The American Dream by Mr. Green
It has been said that knowledge used correctly is a sign of wisdom.
Might it also be said, that the absence of truly understanding that knowledge, can destroy a nation.
Have you ever wondered why we call only one generation, the Greatest Generation?
In spite of all the internal social conflicts, they managed to fight a World War and win, by truly showing the world that we are a multi-colored nation of people. A nation who took advantage of our diversity and pulled together during our toughest times.
There were the Native American code talkers who contributed greatly to the war efforts. They created the only code that was never broken during the second world war.
And the African-American Pilots known as the "Red Tails" of the Tuskegee Airmen, who fought with great courage during that war.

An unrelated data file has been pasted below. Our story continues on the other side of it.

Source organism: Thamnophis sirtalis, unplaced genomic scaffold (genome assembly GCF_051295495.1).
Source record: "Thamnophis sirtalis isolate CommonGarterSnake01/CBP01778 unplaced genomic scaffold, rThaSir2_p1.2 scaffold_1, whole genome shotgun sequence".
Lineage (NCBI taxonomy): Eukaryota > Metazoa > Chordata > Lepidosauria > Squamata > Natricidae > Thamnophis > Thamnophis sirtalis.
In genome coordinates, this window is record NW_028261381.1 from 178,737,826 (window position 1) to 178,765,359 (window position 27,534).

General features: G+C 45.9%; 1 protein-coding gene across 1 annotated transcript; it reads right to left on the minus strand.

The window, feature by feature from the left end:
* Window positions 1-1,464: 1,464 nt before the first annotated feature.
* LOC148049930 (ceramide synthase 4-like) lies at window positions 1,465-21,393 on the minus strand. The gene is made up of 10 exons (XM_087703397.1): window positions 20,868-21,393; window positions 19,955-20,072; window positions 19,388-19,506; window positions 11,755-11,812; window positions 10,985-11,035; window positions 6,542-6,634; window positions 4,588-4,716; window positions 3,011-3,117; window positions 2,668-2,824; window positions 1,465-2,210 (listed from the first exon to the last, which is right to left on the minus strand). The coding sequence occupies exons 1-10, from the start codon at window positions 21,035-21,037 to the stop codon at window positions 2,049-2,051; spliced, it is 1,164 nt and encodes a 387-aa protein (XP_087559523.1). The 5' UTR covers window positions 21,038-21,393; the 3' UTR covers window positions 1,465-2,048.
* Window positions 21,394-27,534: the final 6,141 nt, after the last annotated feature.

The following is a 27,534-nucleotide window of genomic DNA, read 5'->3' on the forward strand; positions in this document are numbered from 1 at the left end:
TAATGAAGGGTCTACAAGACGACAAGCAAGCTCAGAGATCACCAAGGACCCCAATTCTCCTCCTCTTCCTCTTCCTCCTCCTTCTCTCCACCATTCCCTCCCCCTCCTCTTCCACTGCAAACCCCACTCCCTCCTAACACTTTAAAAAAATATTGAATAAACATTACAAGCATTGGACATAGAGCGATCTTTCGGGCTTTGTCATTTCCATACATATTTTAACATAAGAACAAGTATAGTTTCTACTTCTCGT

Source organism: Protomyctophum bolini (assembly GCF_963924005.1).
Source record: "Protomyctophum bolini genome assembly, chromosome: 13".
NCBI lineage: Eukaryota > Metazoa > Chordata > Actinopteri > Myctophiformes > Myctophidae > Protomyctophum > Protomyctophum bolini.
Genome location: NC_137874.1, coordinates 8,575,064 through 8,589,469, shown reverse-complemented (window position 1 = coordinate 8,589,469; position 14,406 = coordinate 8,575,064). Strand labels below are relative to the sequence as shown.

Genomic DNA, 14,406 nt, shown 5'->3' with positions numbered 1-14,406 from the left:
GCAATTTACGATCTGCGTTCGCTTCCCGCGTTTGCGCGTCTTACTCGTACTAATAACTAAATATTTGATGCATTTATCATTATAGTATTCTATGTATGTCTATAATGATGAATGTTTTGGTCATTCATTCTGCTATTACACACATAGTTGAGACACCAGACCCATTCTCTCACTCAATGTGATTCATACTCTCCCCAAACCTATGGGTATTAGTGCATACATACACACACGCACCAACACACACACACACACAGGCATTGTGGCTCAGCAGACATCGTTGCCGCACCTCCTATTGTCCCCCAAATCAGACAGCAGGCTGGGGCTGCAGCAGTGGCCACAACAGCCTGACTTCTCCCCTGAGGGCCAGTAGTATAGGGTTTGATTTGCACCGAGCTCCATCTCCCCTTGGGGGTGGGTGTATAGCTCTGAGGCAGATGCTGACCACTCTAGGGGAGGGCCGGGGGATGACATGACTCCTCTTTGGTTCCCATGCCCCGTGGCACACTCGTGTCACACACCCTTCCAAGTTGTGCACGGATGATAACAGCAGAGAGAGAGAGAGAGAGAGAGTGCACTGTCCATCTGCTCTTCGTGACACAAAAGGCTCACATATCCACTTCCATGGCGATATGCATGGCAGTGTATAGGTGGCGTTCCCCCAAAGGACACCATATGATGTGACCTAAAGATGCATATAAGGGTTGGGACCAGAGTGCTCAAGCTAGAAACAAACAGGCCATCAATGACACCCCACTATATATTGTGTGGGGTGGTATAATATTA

And the Japanese-Americans who fought bravely alongside other Americans, and made their own contributions to winning that war. Winning battles that no one else could win, because they believed in this country's future. In spite of the internment camps.
And let us not forget Rosy the Riveter. The women who went to work in factories to support the soldiers and learned how to do many jobs that were traditionally thought of as men's work. To help end the war, and to bring their loved one's home.
This is only a small part, of the many contributions that were made by a nation of people, who are at times dysfunctional and abusive toward each other.
This was truly the greatest generation of all.
And yet there are other examples.
During the Civil War there were many African-Americans who fought and died in one of the cruelest of wars, with the belief, that they could help build a better future for themselves and their children. Their dream was one of freedom.